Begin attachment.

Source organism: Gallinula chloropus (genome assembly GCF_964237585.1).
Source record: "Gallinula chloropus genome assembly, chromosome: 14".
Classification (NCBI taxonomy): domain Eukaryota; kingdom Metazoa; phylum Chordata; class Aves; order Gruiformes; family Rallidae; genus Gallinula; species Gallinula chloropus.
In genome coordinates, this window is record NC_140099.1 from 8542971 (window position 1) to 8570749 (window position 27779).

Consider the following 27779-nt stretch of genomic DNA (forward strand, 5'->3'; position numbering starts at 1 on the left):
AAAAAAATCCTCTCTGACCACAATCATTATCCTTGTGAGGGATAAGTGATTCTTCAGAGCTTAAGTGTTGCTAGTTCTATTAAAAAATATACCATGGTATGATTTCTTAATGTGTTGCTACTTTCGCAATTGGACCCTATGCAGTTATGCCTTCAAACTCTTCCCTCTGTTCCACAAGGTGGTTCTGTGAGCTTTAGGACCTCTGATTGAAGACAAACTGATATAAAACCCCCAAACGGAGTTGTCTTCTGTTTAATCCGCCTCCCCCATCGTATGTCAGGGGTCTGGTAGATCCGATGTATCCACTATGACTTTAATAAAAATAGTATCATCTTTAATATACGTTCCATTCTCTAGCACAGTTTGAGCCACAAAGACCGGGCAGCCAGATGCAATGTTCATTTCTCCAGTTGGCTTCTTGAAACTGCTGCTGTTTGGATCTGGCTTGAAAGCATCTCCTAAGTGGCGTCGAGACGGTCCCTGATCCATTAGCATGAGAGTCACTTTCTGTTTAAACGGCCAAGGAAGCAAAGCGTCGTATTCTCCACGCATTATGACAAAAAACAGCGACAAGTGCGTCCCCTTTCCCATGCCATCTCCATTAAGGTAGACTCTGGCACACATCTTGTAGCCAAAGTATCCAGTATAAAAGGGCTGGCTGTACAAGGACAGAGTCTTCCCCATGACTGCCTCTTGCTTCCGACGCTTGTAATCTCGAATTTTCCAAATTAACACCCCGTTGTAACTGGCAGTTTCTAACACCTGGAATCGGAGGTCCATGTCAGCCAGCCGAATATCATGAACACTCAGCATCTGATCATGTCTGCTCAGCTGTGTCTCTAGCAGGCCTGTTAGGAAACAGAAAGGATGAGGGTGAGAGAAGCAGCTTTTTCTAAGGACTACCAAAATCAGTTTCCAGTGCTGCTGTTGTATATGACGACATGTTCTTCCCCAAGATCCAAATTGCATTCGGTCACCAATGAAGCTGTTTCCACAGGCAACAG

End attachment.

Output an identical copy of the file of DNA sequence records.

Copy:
Source organism: Gallinula chloropus (genome assembly GCF_964237585.1).
Source record: "Gallinula chloropus genome assembly, chromosome: 14".
Classification (NCBI taxonomy): domain Eukaryota; kingdom Metazoa; phylum Chordata; class Aves; order Gruiformes; family Rallidae; genus Gallinula; species Gallinula chloropus.
In genome coordinates, this window is record NC_140099.1 from 8542971 (window position 1) to 8570749 (window position 27779).

Consider the following 27779-nt stretch of genomic DNA (forward strand, 5'->3'; position numbering starts at 1 on the left):
AAAAAAATCCTCTCTGACCACAATCATTATCCTTGTGAGGGATAAGTGATTCTTCAGAGCTTAAGTGTTGCTAGTTCTATTAAAAAATATACCATGGTATGATTTCTTAATGTGTTGCTACTTTCGCAATTGGACCCTATGCAGTTATGCCTTCAAACTCTTCCCTCTGTTCCACAAGGTGGTTCTGTGAGCTTTAGGACCTCTGATTGAAGACAAACTGATATAAAACCCCCAAACGGAGTTGTCTTCTGTTTAATCCGCCTCCCCCATCGTATGTCAGGGGTCTGGTAGATCCGATGTATCCACTATGACTTTAATAAAAATAGTATCATCTTTAATATACGTTCCATTCTCTAGCACAGTTTGAGCCACAAAGACCGGGCAGCCAGATGCAATGTTCATTTCTCCAGTTGGCTTCTTGAAACTGCTGCTGTTTGGATCTGGCTTGAAAGCATCTCCTAAGTGGCGTCGAGACGGTCCCTGATCCATTAGCATGAGAGTCACTTTCTGTTTAAACGGCCAAGGAAGCAAAGCGTCGTATTCTCCACGCATTATGACAAAAAACAGCGACAAGTGCGTCCCCTTTCCCATGCCATCTCCATTAAGGTAGACTCTGGCACACATCTTGTAGCCAAAGTATCCAGTATAAAAGGGCTGGCTGTACAAGGACAGAGTCTTCCCCATGACTGCCTCTTGCTTCCGACGCTTGTAATCTCGAATTTTCCAAATTAACACCCCGTTGTAACTGGCAGTTTCTAACACCTGGAATCGGAGGTCCATGTCAGCCAGCCGAATATCATGAACACTCAGCATCTGATCATGTCTGCTCAGCTGTGTCTCTAGCAGGCCTGTTAGGAAACAGAAAGGATGAGGGTGAGAGAAGCAGCTTTTTCTAAGGACTACCAAAATCAGTTTCCAGTGCTGCTGTTGTATATGACGACATGTTCTTCCCCAAGATCCAAATTGCATTCGGTCACCAATGAAGCTGTTTCCACAGGCAACAG